“I was in child labour. Now I’m getting my MBA.”

Usman Bilal

Usman Bilal, a former child labourer, is an MBA student and child-labour activist.

When I was young, I lived in my village in Pakistan with my father, mother, three brothers and four sisters. My father was a carpenter and he worked hard to build a bright future for his family, but his income was too low to make this possible.

So, in 2001, when I was just ten, my parents sent me far away, to my maternal uncle’s workshop in the village of Bhagwal Awan, in the district of Sialkot, to make surgical instruments. I didn’t want to go, I wanted to stay in school and study, but I had no choice.

As a young boy, Usman was sent to work at his uncle’s workshop to help his family make ends meet.

I earned 500 Pakistan Rupees a month (about US$ 8.00) and I knew that made a real difference to my parents. But the work was hard. Every day I got painful cuts on my hands. My spirit was broken and I felt my future had been snatched away. All I could do was pray to God for a miracle.

Then, after about a year, someone from the ILO came to my uncle’s workshop. He persuaded my uncle to send me, and some of the others, to the Non-Formal Basic Education Centre.

The ILO was starting a project for child workers, offering them free education. So every day, I went to work from 8 a.m. to 3 p.m., and then I went to study at the Centre for three hours. The teacher was very kind and the classes were good. When the time came for my first primary level exam, I came out at the top of my class.

Because of this success, the ILO talked to my parents and persuaded them to let me return to formal schooling. As well as pursuing my education, I began to work as a social activist with the ILO and the Bunyad Literacy Community Council. I never missed a meeting on child labour and children’s rights!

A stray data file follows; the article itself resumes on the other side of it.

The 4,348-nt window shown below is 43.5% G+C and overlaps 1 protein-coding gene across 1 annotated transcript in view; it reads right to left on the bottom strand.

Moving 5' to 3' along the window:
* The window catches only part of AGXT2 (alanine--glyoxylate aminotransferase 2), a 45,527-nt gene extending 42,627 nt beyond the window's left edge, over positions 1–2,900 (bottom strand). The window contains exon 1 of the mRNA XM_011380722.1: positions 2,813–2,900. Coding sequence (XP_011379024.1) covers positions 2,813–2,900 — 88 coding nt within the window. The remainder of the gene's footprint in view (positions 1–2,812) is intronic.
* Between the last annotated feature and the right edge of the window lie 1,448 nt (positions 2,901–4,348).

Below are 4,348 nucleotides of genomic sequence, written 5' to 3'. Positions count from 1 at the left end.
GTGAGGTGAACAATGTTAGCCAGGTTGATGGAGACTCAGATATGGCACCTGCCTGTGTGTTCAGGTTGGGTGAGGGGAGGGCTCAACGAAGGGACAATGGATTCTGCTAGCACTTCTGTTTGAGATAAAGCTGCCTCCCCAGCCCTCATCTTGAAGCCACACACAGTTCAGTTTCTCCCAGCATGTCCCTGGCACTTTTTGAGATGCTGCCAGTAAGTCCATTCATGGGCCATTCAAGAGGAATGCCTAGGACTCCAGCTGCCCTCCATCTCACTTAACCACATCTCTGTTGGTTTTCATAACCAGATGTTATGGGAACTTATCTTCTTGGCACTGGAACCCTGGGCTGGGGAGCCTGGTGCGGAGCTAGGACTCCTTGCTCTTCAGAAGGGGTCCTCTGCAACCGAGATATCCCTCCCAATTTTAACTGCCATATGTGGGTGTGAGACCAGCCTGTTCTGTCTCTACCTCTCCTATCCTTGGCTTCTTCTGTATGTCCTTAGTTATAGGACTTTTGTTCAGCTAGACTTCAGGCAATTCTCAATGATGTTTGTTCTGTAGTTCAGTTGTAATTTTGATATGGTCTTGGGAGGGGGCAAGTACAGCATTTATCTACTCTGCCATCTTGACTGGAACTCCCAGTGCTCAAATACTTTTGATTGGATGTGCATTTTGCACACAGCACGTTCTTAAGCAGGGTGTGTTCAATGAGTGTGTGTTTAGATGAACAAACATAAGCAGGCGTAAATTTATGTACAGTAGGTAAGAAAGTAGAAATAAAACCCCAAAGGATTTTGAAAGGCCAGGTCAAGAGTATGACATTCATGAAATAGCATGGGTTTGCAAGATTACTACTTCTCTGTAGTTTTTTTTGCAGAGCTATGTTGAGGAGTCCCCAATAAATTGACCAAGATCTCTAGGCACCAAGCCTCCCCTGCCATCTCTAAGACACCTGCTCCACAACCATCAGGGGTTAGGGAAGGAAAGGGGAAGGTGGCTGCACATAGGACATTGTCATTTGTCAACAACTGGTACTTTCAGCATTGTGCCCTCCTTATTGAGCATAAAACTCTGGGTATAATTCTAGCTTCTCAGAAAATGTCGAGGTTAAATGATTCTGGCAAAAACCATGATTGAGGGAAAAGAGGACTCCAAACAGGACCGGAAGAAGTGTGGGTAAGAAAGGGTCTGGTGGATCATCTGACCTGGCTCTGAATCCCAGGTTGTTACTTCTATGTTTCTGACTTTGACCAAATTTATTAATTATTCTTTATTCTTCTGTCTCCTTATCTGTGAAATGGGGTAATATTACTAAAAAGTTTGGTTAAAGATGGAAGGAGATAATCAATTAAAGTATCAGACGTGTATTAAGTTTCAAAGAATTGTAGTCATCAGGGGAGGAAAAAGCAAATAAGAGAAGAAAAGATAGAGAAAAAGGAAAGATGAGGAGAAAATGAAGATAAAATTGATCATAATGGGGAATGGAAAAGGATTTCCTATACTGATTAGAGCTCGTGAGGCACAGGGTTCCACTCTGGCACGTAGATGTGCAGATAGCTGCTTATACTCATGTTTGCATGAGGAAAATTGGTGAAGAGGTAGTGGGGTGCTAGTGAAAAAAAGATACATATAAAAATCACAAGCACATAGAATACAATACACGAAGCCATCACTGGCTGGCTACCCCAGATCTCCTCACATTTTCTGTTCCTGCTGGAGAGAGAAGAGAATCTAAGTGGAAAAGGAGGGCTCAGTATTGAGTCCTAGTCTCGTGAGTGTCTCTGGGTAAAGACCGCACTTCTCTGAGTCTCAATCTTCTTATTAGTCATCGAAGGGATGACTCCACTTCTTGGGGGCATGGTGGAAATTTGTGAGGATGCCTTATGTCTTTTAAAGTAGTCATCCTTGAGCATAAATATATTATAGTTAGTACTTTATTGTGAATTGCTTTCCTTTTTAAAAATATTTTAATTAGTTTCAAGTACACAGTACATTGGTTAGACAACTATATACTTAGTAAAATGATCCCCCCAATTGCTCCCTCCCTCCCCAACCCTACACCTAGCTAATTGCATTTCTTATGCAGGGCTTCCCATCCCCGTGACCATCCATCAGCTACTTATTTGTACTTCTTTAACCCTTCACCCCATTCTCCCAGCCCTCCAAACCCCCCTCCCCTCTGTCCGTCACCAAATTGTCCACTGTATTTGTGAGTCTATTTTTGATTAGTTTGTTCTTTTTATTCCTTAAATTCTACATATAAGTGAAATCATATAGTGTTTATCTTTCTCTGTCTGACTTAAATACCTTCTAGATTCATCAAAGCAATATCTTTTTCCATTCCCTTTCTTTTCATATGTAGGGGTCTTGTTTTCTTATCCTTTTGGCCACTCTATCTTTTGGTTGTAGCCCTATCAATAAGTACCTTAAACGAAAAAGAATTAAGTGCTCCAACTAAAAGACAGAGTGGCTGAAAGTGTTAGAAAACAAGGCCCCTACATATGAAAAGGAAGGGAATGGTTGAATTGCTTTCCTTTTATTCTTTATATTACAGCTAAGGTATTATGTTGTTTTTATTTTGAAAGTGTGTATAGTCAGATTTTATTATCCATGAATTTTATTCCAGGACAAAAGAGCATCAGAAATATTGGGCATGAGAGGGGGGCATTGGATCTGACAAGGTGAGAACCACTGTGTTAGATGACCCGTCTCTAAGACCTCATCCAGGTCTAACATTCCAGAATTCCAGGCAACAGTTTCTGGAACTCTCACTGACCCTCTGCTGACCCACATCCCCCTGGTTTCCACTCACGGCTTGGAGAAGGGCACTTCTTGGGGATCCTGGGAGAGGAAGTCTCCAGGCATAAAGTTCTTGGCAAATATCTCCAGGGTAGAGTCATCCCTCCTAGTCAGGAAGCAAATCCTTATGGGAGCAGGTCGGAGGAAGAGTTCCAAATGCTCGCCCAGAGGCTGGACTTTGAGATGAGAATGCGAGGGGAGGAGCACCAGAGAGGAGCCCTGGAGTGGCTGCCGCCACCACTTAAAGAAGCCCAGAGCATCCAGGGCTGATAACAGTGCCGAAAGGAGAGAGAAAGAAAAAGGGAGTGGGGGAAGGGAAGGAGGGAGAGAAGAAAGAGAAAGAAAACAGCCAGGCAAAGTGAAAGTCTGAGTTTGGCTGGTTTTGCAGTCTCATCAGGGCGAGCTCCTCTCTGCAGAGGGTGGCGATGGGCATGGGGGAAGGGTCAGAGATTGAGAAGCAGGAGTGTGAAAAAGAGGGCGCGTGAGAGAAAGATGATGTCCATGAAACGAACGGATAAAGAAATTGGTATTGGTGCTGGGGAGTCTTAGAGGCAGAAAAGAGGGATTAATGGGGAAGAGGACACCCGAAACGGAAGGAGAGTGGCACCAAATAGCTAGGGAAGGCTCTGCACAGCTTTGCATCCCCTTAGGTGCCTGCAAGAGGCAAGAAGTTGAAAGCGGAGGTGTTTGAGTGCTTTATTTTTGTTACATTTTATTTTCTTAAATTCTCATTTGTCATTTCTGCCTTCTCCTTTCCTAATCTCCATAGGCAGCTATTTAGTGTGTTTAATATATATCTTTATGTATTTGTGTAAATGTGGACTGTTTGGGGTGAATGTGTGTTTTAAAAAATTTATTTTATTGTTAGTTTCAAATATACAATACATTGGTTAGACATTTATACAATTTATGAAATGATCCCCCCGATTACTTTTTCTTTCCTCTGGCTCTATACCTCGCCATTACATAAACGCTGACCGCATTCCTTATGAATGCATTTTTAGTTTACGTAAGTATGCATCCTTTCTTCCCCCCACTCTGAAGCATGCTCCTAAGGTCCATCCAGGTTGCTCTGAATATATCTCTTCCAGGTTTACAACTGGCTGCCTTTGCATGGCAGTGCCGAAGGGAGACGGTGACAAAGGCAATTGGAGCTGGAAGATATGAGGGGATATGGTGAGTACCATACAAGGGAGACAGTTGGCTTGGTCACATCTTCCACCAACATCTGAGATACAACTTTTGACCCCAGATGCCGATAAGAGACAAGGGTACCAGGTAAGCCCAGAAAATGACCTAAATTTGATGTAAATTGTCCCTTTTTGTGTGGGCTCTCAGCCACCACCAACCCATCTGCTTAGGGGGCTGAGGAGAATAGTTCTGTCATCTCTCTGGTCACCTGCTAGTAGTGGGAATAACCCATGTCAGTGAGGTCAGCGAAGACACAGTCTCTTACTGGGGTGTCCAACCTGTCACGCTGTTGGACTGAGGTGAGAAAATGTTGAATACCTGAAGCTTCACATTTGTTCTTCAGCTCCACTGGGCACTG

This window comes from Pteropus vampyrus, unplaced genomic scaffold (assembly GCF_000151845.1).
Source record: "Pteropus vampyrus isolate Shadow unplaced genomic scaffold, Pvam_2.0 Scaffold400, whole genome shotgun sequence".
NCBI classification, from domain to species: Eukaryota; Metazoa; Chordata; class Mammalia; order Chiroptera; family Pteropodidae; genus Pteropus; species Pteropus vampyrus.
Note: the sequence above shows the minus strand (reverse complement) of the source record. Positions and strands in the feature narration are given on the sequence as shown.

In 2004, I was invited to be a child delegate at the first World Congress on Child Labour, in Florence, Italy. I also took part in the Global March against Child Labour. The next year I went to the second Congress, in New Delhi, India. People started to notice my work against child labour. I received awards, including a Student of the Year Award from the Education Minister of Pakistan and a Leadership Award from the Prime Minister of Pakistan.

Now I am studying for my MBA!

None of these achievements would have been possible without the ILO and its work fighting child labour. It changed my life forever. I know I still have a lot to do, because there are many more children like me out there, waiting for help.

Usman’s early education consisted of three hours of school per day after a seven-hour shift at his uncle’s workshop.

I have a plan. First, I will go back to Italy to complete my higher education. Then I want to work with the ILO against child labour, by creating a model company that manufactures surgical instruments. I’ve already registered the company’s name, CARE WAY.

My company will be an example for all, worldwide. The working environment will be friendly, with no child labour! People will see that, thanks to the ILO, a ten-year-old boy has grown up to become the Chief Executive Officer of his own company.

The ILO has been a light in the dark for me. I’m proud to be a part of its work.

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